The White Possessive explores the links between race, sovereignty, and possession through themes of property: owning property, being property, and becoming propertyless. Focusing on the Australian Aboriginal context, Aileen Moreton-Robinson questions current race theory in the first world and its preoccupation with foregrounding slavery and migration. The nation, she argueThe White Possessive explores the links between race, sovereignty, and possession through themes of property: owning property, being property, and becoming propertyless. Focusing on the Australian Aboriginal context, Aileen Moreton-Robinson questions current race theory in the first world and its preoccupation with foregrounding slavery and migration. The nation, she argues, is socially and culturally constructed as a white possession.Moreton-Robinson reveals how the core values of Australian national identity continue to have their roots in Britishness and colonization, built on the disavowal of Indigenous sovereignty. Whiteness studies literature is central to Moreton-Robinson’s reasoning, and she shows how blackness works as a white epistemological tool that bolsters the social production of whiteness—displacing Indigenous sovereignties and rendering them invisible in a civil rights discourse, thereby sidestepping thorny issues of settler colonialism.Throughout this critical examination Moreton-Robinson proposes a bold new agenda for critical Indigenous studies, one that involves deeper analysis of how the prerogatives of white possession function within the role of disciplines. ...
|Title||:||The White Possessive: Property, Power, and Indigenous Sovereignty|
|Number of Pages||:||239 Pages|
|Status||:||Available For Download|
|Last checked||:||21 Minutes ago!|
The White Possessive: Property, Power, and Indigenous Sovereignty Reviews
Densely (academic/legalese) written documentation. Thought provoking, enlightening and humbling.“If race does not matter, then how do white people “know” how to identify who the Indigenous people are?"“White race privilege and advantage are unearned invisible assets that benefit white people in their everyday lives; they are possessions. These assets include simple things such as not having to educate white children about systemic racism for their protection and having white identity affirmed in society on a daily basis through positive representations in the media, government policies, legislation and the education system."“The culture of bullying is not gender, race, class, status, or sexually neutral."“For centuries, the logics of possession have treated the earth and its Indigenous peoples as something that is always predisposed to being possessed and exploited."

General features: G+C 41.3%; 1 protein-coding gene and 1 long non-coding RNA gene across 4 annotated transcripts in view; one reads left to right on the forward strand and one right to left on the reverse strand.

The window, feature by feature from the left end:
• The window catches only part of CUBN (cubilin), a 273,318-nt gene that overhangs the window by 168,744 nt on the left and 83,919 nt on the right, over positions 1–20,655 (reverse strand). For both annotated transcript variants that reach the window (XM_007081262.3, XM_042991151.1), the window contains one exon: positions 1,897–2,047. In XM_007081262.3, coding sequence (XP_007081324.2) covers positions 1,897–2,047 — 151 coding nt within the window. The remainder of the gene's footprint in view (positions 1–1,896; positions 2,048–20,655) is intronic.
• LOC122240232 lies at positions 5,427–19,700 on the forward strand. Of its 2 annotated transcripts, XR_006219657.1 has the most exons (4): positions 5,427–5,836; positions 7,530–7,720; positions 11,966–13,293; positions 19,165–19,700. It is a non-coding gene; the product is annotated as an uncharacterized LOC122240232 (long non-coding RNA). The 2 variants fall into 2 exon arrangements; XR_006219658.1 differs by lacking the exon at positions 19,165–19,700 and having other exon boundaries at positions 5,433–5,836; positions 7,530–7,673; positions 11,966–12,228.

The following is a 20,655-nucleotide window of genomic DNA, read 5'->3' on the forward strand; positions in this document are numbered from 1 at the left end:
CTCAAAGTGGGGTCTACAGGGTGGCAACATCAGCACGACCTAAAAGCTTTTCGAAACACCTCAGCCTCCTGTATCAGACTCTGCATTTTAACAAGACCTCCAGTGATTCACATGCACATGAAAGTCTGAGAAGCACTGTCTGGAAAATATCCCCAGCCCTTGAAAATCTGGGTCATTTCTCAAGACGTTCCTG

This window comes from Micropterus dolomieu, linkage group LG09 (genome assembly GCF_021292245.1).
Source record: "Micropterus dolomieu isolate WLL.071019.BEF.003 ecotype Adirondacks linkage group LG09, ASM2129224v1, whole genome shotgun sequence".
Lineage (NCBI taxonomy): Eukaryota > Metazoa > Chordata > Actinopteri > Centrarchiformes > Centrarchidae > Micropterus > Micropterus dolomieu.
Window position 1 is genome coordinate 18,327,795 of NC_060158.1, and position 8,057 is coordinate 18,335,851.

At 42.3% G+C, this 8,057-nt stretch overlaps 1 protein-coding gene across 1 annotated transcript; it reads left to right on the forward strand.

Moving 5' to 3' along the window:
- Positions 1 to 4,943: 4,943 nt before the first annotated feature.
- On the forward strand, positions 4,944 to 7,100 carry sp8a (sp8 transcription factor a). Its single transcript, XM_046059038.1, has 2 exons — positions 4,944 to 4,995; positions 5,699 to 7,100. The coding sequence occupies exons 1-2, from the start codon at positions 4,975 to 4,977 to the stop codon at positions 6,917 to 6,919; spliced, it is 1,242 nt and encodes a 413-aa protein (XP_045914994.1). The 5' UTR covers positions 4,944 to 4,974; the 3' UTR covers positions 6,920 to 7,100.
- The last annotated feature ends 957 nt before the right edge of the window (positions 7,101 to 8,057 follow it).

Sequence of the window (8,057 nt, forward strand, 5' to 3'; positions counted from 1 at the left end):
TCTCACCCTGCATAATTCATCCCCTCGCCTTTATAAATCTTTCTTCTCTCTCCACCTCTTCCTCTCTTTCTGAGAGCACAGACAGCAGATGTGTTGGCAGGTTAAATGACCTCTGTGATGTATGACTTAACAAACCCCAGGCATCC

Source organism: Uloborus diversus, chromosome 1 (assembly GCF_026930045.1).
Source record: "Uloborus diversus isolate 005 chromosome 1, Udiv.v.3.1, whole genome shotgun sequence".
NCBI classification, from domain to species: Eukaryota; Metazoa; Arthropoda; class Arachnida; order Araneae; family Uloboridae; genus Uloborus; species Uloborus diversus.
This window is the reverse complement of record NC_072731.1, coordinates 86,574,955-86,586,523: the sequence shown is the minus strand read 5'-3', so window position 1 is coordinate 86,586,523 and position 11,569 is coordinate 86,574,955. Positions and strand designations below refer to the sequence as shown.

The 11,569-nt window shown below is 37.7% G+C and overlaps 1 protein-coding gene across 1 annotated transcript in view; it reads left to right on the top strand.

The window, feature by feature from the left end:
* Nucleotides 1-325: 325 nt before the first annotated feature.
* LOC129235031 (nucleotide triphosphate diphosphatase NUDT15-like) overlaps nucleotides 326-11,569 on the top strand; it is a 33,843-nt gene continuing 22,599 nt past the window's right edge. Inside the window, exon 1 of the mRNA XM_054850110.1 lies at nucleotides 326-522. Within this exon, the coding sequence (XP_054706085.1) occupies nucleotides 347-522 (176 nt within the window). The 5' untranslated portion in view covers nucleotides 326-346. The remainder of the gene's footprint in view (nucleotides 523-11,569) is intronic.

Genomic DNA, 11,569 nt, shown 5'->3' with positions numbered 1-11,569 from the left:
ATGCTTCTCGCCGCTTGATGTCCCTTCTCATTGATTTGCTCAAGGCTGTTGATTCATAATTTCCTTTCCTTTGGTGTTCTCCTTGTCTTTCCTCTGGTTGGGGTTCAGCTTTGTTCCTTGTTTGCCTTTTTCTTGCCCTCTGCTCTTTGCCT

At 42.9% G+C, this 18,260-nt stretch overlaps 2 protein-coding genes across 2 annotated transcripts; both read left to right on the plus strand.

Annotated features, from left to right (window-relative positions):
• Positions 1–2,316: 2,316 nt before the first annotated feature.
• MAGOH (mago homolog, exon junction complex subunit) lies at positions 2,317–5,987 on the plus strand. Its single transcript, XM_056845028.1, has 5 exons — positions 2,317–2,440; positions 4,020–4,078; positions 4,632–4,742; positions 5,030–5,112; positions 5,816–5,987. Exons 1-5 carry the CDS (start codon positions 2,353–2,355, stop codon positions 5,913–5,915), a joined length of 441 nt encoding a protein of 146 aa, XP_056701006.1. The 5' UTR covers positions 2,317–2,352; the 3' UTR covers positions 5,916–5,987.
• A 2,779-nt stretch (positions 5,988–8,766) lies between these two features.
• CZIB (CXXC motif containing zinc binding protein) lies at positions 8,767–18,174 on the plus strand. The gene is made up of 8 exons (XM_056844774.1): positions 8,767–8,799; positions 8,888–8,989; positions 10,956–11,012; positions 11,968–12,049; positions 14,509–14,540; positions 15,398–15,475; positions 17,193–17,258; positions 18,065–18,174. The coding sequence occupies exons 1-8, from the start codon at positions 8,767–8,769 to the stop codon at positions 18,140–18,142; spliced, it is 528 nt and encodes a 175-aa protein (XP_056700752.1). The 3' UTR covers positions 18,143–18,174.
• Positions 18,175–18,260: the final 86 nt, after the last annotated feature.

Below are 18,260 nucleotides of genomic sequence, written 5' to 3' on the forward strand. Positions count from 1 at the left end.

Very good, compelling read that really makes clear how settler colonialism functions on both a structural and individual level (though the analysis obviously works more on a structural level--I do think it can be applied to individual white settler folks, and to bring home how they/we can continue to be complicit in settler colonialism.) Some of the essays sort of repeat themselves, and her use of Foucault left me completely baffled (and why is she using biopower and not necropolitics!!!!) but I am a pendant who should be ignored. I will also say that her explanation of Australian history is almost non-existent, which may be intentional but does make following the court cases that she frequently cites hard to do, and is an interesting choice given she's published this with a US press. But her framework is really powerful and I think very important in thinking about settler colonialism in the future. Def recommended!
To say that I "really liked it" would be disingenuous as this was required reading for a grad level course. Open-minded readers who are new to the topic will take away lots of important ideas. There are many 'a ha' moments hidden in the academic tone of the essays.